Woman who has up to 18 mental breakdowns a week denied benefits 'as she doesn't look ill enough'
A WOMAN who can have up to 18 mental breakdowns a week claims she was denied benefits for not looking ill enough.
Camilla Robinson says she was rejected for support despite providing evidence for her anxiety, depression, and vitamin D deficiency.
The 24-year-old also suffers from Lipedema, which causes the legs and thighs to swell due to a build up of abnormal fat cells.
Camilla, from Sunderland, says she applied to the Department for Work and Pensions for Personal Independence Payment after the Job Centre advised her to.
But she was scored 0, with a mandatory reconsideration and then an appeal rejected.
She said: "When the results came back I was heartbroken.
"The DWP scored me 0 on everything despite all of my medical evidence. They claimed I do not look ill enough to claim benefits.
"They have no right to tell me that I don't look ill, or that my illness does not affect me at all."
Of the tribunal, Camilla said: "I was thrown into a hostile environment and asked the same question over and over again.
"It was tough and my partner had sent them my medical background.
"When I went for my tribunal the DWP said I had one mental breakdown a week – that is not true. The most I have had is 18 and it is a lot higher than one.
"It felt invasive and uncomfortable and I kept forgetting things.
"All the tribunal did was change my daily living score from 0 to 4, they kept my mobility score at 0 despite me having to use a cane and potentially needing surgery on my legs to treat the constant pain and swelling caused by my Lipedema.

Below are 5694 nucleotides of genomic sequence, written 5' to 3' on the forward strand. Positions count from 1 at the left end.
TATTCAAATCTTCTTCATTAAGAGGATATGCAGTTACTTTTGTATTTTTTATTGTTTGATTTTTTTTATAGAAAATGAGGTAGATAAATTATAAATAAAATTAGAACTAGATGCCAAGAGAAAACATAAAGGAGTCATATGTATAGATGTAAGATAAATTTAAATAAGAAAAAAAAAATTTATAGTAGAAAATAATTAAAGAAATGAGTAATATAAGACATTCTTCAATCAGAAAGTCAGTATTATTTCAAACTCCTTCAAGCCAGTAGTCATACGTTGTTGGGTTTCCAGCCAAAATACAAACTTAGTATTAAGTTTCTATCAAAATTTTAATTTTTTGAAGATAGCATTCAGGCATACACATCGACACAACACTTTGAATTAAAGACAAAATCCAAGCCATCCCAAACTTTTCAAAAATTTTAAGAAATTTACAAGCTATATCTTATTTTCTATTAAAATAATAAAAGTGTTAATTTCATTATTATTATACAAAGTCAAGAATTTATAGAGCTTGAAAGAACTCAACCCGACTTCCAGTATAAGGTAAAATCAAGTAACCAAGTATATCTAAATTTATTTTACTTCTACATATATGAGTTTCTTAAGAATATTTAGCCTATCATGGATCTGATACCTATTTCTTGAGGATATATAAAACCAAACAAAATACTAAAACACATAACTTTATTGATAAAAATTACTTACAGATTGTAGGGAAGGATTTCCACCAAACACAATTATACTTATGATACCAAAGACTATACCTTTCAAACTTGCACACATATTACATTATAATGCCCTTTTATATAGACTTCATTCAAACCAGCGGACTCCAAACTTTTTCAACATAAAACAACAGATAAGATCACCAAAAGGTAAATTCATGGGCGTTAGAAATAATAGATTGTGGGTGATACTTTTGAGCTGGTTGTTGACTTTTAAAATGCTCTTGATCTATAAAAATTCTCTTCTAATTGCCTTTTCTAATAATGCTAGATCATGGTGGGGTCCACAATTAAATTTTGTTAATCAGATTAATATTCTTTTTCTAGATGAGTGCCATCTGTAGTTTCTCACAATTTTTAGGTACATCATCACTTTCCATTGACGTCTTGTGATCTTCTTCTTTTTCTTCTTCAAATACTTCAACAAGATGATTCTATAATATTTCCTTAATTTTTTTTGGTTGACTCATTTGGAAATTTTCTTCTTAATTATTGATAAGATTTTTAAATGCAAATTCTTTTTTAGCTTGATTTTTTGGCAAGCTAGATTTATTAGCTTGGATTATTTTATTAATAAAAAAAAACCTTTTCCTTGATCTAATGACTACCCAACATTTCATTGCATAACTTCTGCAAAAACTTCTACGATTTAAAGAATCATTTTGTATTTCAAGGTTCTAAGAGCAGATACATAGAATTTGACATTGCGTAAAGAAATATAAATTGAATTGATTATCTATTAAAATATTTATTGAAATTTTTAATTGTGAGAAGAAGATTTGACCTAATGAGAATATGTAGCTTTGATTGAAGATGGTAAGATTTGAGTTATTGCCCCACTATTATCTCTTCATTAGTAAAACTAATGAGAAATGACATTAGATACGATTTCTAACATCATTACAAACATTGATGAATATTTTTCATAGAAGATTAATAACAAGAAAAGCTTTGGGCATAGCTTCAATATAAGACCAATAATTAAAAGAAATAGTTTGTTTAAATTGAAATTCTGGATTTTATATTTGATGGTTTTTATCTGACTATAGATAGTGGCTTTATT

"Our own Government doesn't seem to realise how debilitating it is to have a mental illness and spend most of your days in bed with no energy to get up and have a wash."
Camilla then says she lost £3,000 a year after her partner moved in and she was no longer entitled to Universal Credit.
She said: "I have received no apology from the DWP for their harsh treatment towards me, for their benefit cuts leaving me £3,000 out of pocket every year, for discriminating against me for having an invisible illness, and for not recognising the agonising pain I feel every time I try to work."
A DWP spokesperson said they wouldn't turn someone down for PIP because they don't look ill enough.
People asking for PIP are requested to take an assessment on their ability to perform at certain daily activities – this then influences their scores and determines if they qualify for support.
A DWP spokesperson said: “We understand people experience difficult periods in their lives and our jobcentre staff are there to help and signpost them to other appropriate support if needed.
“Decisions for PIP are made following consideration of all the information provided by the claimant, including supporting evidence from their GP.
“People who are unhappy with their decision can appeal and provide more evidence.”
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